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Brooding

Changing of the Guard: Hairy Woodpeckers Sharing Parental Duties

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When their offspring are very young, Hairy Woodpeckers feed them by regurgitation.  As the nestlings mature, the parents bring food back to the nest.  Most species of birds (85%) engage in bi-parental care, where the male and female contribute equally to feeding and guarding their young.  Often the male does more of the food gathering and the female more of the brooding.

In some of these species the male and female both brood as well as gather food.  Hairy Woodpecker parents share these duties equally for the month that their young remain in their cavity nest.  They both brood their young, with males typically getting night duty, and both gather food for their nestlings.  Lawrence Kilham, a New Hampshire MD and ornithologist, found that male Hairy Woodpeckers foraged farther from the nest, made fewer feeding visits, and brought larger prey to nestlings, whereas females remained closer and fed young three to four times as frequently as males.  (Photo: female Hairy Woodpecker arriving with arachnid food, male about to depart. Thanks to Suzanne Weinberg for photo op.)

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Barred Owl Chicks View The World For The First Time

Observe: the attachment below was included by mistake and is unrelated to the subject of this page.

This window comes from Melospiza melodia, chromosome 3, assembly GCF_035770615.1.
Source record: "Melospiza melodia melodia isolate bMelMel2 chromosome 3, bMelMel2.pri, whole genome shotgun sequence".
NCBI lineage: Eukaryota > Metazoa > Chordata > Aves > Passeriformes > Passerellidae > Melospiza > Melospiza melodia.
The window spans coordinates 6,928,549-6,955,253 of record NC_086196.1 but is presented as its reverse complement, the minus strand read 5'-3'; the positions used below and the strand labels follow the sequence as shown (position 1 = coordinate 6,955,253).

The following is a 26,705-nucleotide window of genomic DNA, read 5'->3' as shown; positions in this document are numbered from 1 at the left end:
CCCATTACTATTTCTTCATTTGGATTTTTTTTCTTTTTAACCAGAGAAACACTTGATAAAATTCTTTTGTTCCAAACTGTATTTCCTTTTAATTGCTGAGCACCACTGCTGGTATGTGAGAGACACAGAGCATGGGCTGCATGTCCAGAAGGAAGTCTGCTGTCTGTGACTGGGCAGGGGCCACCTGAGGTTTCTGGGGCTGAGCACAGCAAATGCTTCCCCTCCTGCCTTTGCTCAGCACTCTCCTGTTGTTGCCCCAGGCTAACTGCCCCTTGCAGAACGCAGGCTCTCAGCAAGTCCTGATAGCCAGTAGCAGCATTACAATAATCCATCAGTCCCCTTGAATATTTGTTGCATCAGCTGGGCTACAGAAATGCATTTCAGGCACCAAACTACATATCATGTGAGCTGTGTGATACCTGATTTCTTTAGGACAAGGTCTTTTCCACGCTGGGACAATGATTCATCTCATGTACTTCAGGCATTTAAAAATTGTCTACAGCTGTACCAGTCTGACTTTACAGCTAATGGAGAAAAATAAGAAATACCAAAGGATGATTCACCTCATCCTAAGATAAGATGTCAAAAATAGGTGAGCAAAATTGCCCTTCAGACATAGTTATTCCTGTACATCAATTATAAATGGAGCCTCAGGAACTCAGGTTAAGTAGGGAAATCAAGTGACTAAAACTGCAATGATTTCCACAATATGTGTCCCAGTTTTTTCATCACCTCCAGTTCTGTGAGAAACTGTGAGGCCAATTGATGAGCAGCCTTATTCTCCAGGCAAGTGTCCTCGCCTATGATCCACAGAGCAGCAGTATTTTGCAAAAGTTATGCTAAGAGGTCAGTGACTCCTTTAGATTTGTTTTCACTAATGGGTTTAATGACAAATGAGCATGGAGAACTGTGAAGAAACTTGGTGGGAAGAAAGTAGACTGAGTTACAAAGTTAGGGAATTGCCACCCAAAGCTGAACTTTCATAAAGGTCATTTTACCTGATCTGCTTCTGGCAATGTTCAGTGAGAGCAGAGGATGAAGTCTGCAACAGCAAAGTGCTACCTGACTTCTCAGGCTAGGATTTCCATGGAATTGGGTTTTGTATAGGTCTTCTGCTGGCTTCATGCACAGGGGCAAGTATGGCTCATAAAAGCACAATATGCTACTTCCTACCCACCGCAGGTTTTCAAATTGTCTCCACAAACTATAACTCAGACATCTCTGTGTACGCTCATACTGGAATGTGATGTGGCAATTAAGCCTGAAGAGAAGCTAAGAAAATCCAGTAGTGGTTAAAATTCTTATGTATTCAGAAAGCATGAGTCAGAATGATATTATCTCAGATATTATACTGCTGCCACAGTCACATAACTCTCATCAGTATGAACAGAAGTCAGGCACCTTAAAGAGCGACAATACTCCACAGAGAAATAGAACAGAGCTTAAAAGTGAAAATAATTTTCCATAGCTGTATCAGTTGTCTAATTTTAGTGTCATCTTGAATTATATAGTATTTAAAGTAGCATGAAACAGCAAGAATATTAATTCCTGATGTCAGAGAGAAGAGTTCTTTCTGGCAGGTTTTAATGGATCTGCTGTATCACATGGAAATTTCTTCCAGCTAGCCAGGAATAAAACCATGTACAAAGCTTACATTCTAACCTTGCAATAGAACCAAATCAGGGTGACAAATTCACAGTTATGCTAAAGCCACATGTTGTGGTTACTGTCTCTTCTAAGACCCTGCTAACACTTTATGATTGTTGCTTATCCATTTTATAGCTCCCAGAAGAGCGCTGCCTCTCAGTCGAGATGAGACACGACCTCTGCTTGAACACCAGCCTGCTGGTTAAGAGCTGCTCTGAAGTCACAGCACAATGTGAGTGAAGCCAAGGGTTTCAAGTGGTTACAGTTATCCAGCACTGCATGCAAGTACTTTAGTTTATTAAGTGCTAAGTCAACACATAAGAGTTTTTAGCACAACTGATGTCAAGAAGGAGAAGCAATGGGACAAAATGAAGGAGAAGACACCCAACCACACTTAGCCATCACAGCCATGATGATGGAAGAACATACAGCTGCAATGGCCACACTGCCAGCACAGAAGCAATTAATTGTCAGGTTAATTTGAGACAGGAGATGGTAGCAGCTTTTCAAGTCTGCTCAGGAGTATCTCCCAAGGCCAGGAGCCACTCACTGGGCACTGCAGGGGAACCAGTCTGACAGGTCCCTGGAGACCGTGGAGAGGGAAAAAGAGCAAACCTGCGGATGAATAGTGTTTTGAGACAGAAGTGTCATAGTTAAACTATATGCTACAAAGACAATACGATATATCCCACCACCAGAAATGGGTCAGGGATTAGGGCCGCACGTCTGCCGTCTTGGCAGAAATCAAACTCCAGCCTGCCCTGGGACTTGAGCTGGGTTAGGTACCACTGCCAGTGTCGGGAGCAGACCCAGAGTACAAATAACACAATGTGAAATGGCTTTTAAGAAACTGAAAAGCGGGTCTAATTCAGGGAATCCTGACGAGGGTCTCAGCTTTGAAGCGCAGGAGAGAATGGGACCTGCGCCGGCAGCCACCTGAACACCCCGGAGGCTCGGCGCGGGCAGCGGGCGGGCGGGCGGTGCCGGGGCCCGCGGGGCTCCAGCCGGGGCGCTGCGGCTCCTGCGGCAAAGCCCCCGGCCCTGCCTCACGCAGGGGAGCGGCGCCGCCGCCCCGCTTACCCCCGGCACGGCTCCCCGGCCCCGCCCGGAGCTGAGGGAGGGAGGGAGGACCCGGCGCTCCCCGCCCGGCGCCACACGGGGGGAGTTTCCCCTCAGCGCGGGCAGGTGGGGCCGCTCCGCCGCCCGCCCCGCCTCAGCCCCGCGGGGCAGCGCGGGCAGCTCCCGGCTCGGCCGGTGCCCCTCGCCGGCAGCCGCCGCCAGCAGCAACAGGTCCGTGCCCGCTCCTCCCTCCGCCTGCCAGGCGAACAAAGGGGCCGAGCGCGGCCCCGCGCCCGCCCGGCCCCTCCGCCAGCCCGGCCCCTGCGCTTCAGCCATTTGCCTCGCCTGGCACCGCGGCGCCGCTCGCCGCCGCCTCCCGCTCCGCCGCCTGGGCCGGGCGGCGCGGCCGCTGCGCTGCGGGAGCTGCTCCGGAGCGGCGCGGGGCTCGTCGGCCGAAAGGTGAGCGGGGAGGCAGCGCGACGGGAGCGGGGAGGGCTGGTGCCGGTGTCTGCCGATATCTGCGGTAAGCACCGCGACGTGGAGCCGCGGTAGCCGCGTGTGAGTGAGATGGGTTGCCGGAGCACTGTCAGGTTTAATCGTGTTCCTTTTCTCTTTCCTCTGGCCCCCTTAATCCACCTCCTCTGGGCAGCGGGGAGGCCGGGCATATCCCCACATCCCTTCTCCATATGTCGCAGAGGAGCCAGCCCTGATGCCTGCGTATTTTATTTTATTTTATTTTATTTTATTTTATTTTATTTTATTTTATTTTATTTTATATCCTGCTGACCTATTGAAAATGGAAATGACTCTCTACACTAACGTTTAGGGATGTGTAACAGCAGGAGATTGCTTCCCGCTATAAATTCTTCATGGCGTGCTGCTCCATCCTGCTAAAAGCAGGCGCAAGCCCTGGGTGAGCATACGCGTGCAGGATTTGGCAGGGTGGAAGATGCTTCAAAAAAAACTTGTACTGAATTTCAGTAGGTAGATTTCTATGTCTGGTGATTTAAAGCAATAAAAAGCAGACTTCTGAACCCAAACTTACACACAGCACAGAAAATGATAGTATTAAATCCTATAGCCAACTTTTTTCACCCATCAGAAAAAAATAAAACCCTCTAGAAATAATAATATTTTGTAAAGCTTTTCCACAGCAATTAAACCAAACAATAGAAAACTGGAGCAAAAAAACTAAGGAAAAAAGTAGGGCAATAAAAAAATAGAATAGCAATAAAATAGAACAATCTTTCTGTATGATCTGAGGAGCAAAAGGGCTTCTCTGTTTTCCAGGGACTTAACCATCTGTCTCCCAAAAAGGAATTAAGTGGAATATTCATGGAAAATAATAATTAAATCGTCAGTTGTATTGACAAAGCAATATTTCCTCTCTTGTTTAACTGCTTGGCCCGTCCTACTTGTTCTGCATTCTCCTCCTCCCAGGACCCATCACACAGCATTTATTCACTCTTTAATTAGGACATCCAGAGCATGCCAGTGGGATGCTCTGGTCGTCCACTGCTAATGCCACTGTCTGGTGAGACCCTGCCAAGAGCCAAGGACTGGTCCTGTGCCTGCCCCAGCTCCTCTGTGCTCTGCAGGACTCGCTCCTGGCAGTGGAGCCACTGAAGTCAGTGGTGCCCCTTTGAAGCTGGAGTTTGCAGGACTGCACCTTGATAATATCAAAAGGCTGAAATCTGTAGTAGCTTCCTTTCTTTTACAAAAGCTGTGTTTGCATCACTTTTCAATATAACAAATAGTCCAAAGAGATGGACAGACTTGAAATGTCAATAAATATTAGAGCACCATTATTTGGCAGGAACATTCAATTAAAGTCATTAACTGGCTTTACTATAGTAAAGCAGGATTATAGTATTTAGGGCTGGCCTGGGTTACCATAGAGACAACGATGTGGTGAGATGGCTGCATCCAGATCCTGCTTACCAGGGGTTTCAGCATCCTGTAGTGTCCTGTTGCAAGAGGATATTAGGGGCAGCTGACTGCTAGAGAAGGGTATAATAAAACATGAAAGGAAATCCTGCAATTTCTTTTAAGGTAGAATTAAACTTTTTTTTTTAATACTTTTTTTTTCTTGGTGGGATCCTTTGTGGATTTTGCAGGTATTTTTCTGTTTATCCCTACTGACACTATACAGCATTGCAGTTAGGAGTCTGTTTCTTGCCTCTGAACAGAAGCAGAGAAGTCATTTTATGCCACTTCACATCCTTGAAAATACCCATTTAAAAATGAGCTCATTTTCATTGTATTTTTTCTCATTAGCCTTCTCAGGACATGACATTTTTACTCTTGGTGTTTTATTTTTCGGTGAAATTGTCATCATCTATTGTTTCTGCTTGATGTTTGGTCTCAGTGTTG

6-4-15  barred owl chicks2  100 Barred Owl eggs (usually two or three) are often laid in a tree cavity, where the adult female incubates them for roughly a month. Fuzzy, white, downy chicks hatch and remain inside the tree for four or five weeks while being fed by both parents. When the young owls are two or three weeks old, their white down is replaced with gray-buff secondary down, and they gain the strength to climb up the inside of the tree and peer out at the outside world. In and out they go, perching on the rim of the nest hole for half an hour or so as they await the arrival of their next meal, and then retreating back to the safety and warmth of their nest. (Thanks to Alfred Balch, naturalist extraordinaire, for photo op.)

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Common Loons: Brooding Chicks

7-2-14 common loon with chicks-broodingIMG_3215While loon chicks can swim as soon as their down dries, they are not able to regulate their body heat for their first two weeks of life and are dependent upon their parents for warmth. (A lot of the chick’s heat is lost through its feet when it is in the water.) Whereas most birds provide this warmth (in a process called brooding) in the nest, Common Loons brood their young on the water during this period. The chicks simply climb up the backs or sides of a parent while the parent raises its wing. Once the chicks are situated on the back of the loon, the adult lowers its wing, sheltering the vulnerable chicks from the elements. If the sun is out, the wind is slight and the temperature is warm, the chicks will come out from underneath the wing(s) and ride around enjoying the view. If the wind picks up or the temperature drops, the chicks will crawl back under their parent’s wings, totally hidden from view.

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